The University of North Carolina board of governors approved the appointment of Harold Martin yesterday as the top academic officer for the 16-campus UNC system.
Martin, the chancellor of Winston-Salem State University, is scheduled to start the new job July 17.
Martin's title will be senior vice president for academic affairs. He will assist Bowles and the board of governors on policy, and he will advise leaders of the state's 16 public universities.
Among his priorities, he said, will be making higher education more accessible, increasing graduation rates and improving the faculty at each university. He gave few specifics but said that he would be guided by forthcoming reviews of each university's mission.
"I think it will be a nonconfrontational kind of debate that will force each chancellor and board of trustees to look at not only the needs of their region but also at the strengths of each institution," said Martin, who has a doctorate in electrical engineering.
Bowles, who does not have a doctorate, said he would look to Martin for leadership on shaping the priorities for each university.
"He will stand side-by-side with me," Bowles said.
Martin, who became chancellor in January 2000, said that an interim chancellor for Winston-Salem State could be named in as soon as three weeks. The person would likely come from within the UNC system, he said.
"We are narrowing the discussion," he said.
Kevin Myatt, the chairman of the WSSU board of trustees, said he did not know when a permanent chancellor might be chosen. But he said that Martin would leave the university in a strong position for his successor.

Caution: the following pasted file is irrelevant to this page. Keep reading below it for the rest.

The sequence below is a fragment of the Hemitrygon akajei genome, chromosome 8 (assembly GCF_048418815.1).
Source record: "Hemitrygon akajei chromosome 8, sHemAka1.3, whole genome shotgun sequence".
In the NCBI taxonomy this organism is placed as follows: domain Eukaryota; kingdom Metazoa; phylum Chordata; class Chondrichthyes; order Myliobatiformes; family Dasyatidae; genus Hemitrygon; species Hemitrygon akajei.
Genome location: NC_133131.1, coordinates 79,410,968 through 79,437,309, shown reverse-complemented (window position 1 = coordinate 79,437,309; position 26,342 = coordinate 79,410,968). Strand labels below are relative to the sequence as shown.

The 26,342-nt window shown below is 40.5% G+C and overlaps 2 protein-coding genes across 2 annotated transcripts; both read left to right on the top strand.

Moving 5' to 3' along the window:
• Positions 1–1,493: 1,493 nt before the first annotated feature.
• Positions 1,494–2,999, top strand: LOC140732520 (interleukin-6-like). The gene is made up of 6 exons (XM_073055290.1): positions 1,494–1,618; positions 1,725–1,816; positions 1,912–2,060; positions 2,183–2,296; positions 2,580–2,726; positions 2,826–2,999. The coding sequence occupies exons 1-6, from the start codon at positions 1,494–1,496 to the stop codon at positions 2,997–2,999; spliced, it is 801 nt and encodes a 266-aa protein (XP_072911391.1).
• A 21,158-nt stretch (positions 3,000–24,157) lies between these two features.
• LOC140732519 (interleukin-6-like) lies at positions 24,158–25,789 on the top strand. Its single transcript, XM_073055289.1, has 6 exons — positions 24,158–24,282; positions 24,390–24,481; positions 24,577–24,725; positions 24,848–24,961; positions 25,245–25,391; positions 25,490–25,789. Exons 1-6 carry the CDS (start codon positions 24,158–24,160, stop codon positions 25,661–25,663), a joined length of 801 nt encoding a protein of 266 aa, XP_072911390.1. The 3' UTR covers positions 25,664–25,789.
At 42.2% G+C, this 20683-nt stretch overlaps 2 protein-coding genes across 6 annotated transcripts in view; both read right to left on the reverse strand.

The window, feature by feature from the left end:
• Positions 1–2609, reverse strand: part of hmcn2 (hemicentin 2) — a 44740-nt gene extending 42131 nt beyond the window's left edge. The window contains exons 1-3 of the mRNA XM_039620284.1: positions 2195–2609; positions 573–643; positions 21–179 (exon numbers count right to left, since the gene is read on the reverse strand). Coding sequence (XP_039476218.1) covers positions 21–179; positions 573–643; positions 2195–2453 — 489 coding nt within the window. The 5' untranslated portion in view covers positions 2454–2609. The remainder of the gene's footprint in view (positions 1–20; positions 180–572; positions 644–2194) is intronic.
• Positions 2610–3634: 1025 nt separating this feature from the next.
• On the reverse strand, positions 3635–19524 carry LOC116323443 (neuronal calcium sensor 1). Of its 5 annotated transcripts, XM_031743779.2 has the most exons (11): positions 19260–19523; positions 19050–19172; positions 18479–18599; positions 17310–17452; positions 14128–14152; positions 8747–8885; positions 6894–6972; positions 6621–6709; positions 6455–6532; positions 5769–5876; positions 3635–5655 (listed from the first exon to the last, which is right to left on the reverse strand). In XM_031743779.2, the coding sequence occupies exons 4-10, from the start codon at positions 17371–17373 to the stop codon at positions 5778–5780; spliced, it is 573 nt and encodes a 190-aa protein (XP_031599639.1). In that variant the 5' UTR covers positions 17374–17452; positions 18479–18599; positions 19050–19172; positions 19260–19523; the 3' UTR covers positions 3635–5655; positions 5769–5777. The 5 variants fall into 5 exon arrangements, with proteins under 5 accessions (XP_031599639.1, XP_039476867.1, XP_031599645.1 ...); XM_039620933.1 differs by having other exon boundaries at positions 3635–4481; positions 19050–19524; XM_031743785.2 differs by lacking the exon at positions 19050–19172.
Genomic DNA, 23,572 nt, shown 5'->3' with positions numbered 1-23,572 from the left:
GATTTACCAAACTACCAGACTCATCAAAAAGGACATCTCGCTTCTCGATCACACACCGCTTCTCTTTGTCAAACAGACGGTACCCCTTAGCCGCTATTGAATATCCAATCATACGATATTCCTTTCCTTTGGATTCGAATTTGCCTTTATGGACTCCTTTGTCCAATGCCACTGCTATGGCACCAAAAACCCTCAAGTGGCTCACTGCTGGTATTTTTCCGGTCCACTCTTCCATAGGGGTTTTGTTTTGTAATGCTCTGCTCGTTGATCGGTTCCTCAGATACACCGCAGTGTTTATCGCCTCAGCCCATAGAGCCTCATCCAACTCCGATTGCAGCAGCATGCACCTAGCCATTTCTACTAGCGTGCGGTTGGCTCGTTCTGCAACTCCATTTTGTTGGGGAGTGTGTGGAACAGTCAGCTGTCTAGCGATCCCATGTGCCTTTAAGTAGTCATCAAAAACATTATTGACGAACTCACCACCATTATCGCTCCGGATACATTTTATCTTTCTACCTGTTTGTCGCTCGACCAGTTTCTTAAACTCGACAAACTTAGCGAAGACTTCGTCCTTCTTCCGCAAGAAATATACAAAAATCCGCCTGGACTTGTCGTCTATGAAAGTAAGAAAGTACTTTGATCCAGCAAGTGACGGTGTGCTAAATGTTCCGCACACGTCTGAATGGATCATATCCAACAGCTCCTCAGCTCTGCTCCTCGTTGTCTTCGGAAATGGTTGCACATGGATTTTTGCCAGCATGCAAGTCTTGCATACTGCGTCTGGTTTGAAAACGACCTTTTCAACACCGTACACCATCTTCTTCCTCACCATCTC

"When an architect comes in and designs a building, the building remains standing even when the architect leaves. That is what is happening here," Myatt said. "Winston-Salem State is on a roll, and that roll will continue."
Enrollment at Winston-Salem State was slightly under 3,000 students when Martin arrived, and it is expected to reach 6,300 this fall. The school is also making the transition to a Division I athletics program, and it is in the midst of a $35 million fundraising campaign.
WSSU expects at least 100 to 150 applicants for the Chancellors job.
"Harold has left the school in the best shape - financially, academically - that it's ever been in. Ever," Davis said. "What that's going to allow us to do is bring in a top-flight new chancellor."
Martin said he was tempted by the open chancellor's job at N.C. A&T State University in Greensboro, where he received his bachelor's and master's degrees and held several academic and administrative positions, and by the idea of staying at Winston-Salem State.
"While they were all exceptional opportunities," he said, "I felt honestly that ... the senior vice presidency and the opportunity to work with Erskine provide just exceptional opportunities to me and the chance to have a broader impact."
A native of Winston-Salem, Martin has been active in the community as a board member for several groups. He has also been chairman of a task force on community health-care access.
Martin, 54, said he's still figuring out how his new position will affect his community involvement. He said he knows that he won't have time for some things - such as the presidency of the Rotary Club of Winston-Salem, which he was scheduled to assume July 1 - but that he would continue to be involved in less demanding roles.
The UNC system will take priority, he said.
"To compromise on those important responsibilities would be difficult," Martin said.
Martin's salary will be $290,000 his first year. His current salary is $199,993.